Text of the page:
* The greatest asset you have is the Apostolic Gospel and message of separation. Don’t run from it, hide it or be ashamed. Preach it. Practice it. The world is fascinated by it. Some will walk away over one issue of holiness. Be okay with that...Jesus was (the rich man who had kept all the commandments)
* Your greatest and most visible strength (especially when you are starting) is a manifestation of the glory of God. Don’t downplay a move of God...it’s the best thing you’ve got going for you.
* Read their books and digest the information, just make sure you've "chewed" on them a bit before you swallow everything they say.

Finally...Be encouraged....you CAN build a church if you refuse to quit! Home Missionaries, your name may not be illuminated on a marquee but you are being applauded by the Father of lights.

Rob McKee
The Pentecostals of Katy

Friday, July 8, 2011

Biblical Bad Guys Unearthed

TEL EL-SAFI, Israel (AP) — At the remains of an ancient metropolis in southern Israel, archaeologists are piecing together the history of a people remembered chiefly as the bad guys of the Hebrew Bible.

The city of Gath, where the annual digging season began this week, is helping scholars paint a more nuanced portrait of the Philistines, who appear in the biblical story as the perennial enemies of the Israelites.

Close to three millennia ago, Gath was on the frontier between the Philistines, who occupied the Mediterranean coastal plain, and the Israelites, who controlled the inland hills. The city's most famous resident, according to the Book of Samuel, was Goliath — the giant warrior improbably felled by the young shepherd David and his sling.

The Philistines "are the ultimate other, almost, in the biblical story," said Aren Maeir of Bar-Ilan University, the archaeologist in charge of the excavation.

The latest summer excavation season began this past week, with 100 diggers from Canada, South Korea, the United States and elsewhere, adding to the wealth of relics found at the site since Maier's project began in 1996.

In a square hole, several Philistine jugs nearly 3,000 years old were emerging from the soil. One painted shard just unearthed had a rust-red frame and a black spiral: a decoration common in ancient Greek art and a hint to the Philistines' origins in the Aegean.

The Philistines arrived by sea from the area of modern-day Greece around 1200 B.C. They went on to rule major ports at Ashkelon and Ashdod, now cities in Israel, and at Gaza, now part of the Palestinian territory known as the Gaza Strip.

At Gath, they settled on a site that had been inhabited since prehistoric times. Digs like this one have shown that though they adopted aspects of local culture, they did not forget their roots. Even five centuries after their arrival, for example, they were still worshipping gods with Greek names.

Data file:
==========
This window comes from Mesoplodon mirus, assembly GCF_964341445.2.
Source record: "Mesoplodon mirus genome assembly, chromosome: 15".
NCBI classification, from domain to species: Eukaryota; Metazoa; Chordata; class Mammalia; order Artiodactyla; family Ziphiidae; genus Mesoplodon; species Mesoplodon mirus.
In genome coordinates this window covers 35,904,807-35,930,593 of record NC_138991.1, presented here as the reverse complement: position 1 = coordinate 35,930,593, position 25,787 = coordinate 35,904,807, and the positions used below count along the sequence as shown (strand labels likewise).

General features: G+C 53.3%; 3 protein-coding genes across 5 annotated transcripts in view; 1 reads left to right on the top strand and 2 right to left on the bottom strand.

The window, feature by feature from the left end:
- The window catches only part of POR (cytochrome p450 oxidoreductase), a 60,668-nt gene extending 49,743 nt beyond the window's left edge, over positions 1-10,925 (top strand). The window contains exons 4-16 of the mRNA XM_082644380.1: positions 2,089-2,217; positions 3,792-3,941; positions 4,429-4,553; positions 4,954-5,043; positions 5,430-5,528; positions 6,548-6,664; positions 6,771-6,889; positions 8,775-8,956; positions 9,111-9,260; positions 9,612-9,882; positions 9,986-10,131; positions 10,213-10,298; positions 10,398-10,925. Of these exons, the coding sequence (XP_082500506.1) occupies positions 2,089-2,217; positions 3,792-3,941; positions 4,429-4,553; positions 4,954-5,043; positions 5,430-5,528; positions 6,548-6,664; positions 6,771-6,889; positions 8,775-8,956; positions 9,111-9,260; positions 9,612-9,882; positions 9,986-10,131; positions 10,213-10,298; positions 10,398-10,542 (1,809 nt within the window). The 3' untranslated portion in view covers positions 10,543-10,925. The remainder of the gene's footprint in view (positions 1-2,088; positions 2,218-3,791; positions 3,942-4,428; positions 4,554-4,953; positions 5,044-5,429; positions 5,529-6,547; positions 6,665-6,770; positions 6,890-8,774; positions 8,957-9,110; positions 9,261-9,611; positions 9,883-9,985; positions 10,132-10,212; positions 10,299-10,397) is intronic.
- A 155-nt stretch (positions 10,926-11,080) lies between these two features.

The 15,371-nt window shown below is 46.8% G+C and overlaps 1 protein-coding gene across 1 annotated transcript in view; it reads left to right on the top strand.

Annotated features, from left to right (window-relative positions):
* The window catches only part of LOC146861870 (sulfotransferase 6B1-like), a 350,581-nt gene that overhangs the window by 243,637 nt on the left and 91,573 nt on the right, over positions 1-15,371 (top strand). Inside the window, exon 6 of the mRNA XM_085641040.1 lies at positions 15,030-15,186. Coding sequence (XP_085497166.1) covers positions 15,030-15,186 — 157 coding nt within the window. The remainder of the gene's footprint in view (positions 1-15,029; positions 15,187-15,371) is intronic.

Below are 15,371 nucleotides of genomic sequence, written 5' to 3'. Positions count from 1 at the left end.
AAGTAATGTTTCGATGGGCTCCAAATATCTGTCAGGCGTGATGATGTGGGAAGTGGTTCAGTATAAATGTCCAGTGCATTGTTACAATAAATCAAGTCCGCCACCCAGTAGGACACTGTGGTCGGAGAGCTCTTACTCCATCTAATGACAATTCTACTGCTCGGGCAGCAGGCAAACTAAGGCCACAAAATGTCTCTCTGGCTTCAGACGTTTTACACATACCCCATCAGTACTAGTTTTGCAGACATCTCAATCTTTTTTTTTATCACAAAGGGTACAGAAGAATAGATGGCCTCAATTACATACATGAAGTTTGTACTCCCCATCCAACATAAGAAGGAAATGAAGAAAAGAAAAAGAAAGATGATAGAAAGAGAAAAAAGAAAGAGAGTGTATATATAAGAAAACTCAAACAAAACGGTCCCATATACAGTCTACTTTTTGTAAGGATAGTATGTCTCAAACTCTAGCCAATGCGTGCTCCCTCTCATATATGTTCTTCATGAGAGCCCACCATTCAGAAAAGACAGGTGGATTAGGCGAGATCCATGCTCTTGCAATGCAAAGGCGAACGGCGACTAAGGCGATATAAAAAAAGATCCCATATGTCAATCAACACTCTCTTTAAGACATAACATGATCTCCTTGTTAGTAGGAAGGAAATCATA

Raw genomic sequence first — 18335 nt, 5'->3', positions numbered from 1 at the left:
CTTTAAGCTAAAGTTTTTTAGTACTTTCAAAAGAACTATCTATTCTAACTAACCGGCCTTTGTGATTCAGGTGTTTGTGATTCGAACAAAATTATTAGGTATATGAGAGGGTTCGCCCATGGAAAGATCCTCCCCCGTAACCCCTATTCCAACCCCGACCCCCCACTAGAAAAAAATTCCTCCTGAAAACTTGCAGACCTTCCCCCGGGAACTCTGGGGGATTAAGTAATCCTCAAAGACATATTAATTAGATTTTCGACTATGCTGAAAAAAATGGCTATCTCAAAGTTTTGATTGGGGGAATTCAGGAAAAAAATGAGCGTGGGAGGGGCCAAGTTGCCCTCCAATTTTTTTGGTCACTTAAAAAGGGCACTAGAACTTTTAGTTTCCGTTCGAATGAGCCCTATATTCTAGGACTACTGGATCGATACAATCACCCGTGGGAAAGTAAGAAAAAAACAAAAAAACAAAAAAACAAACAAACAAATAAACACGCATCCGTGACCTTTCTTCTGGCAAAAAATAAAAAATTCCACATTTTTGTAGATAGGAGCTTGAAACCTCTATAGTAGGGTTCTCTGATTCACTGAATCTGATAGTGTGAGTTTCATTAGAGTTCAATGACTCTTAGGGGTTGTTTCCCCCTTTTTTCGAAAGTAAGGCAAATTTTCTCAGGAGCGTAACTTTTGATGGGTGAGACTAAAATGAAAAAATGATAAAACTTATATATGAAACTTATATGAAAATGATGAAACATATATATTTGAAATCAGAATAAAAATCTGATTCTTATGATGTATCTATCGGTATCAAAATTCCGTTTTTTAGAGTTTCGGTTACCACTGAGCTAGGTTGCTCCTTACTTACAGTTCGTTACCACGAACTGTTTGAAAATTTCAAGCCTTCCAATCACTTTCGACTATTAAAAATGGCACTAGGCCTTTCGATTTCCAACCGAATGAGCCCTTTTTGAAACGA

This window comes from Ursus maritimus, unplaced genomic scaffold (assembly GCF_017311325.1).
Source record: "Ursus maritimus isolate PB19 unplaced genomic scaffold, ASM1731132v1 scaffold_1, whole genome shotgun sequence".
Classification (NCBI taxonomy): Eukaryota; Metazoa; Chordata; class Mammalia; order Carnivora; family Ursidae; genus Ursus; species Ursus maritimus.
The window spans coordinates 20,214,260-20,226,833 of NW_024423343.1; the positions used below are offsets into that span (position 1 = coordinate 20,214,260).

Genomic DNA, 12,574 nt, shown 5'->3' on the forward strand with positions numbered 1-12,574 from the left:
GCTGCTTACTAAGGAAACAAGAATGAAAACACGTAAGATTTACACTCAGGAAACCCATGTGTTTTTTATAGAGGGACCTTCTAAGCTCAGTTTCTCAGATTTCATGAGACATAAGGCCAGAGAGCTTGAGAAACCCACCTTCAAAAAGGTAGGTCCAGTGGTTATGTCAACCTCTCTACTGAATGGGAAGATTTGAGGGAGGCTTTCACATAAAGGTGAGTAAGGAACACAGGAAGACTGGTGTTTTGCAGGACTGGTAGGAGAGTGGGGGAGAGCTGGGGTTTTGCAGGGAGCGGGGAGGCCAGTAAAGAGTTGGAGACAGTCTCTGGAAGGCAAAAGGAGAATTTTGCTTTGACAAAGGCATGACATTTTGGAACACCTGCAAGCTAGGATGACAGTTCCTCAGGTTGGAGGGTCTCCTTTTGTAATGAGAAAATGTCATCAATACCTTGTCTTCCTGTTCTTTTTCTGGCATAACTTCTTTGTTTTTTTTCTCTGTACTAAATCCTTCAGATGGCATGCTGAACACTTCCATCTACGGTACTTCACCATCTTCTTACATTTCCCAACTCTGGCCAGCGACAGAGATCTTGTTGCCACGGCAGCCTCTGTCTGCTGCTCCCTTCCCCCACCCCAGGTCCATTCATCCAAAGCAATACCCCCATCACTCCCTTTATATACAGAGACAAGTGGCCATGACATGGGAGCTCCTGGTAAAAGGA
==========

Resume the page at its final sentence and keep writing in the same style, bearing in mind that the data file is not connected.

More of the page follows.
Archaeologists have found that the Philistine diet leaned heavily on grass pea lentils, an Aegean staple. Ancient bones discarded at the site show that they also ate pigs and dogs, unlike the neighboring Israelites, who deemed those animals unclean — restrictions that still exist in Jewish dietary law.

Diggers at Gath have also uncovered traces of a destruction of the city in the 9th century B.C., including a ditch and embankment built around the city by a besieging army — still visible as a dark line running across the surrounding hills.

The razing of Gath at that time appears to have been the work of the Aramean king Hazael in 830 B.C., an incident mentioned in the Book of Kings.

Gath's importance is that the "wonderful assemblage of material culture" uncovered there sheds light on how the Philistines lived in the 10th and 9th centuries B.C., said Seymour Gitin, director of the W.F. Albright Institute of Archaeological Research in Jerusalem and an expert on the Philistines.

That would include the era of the kingdom ruled from Jerusalem by David and Solomon, if such a kingdom existed as described in the Bible. Other Philistine sites have provided archaeologists with information about earlier and later times but not much from that key period.

"Gath fills a very important gap in our understanding of Philistine history," Gitin said.

In 604 B.C., Nebuchadnezzar of Babylon invaded and put the Philistines' cities to the sword. There is no remnant of them after that.

Crusaders arriving from Europe in 1099 built a fortress on the remains of Gath, and later the site became home to an Arab village, Tel el-Safi, which emptied during the war surrounding Israel's creation in 1948. Today Gath is in a national park.

An Israeli town founded in 1955 several miles to the south, Kiryat Gat, was named after Gath based on a misidentification of a different ruin as the Philistine city.

The memory of the Philistines — or a somewhat one-sided version — was preserved in the Hebrew Bible.

The hero Samson, who married a Philistine woman, skirmished with them repeatedly before being betrayed and taken, blinded and bound, to their temple at Gaza. There, the story goes, he broke free and shattered two support pillars, bringing the temple down and killing everyone inside, including himself.

One intriguing find at Gath is the remains of a large structure, possibly a temple, with two pillars. Maeir has suggested that this might have been a known design element in Philistine temple architecture when it was written into the Samson story.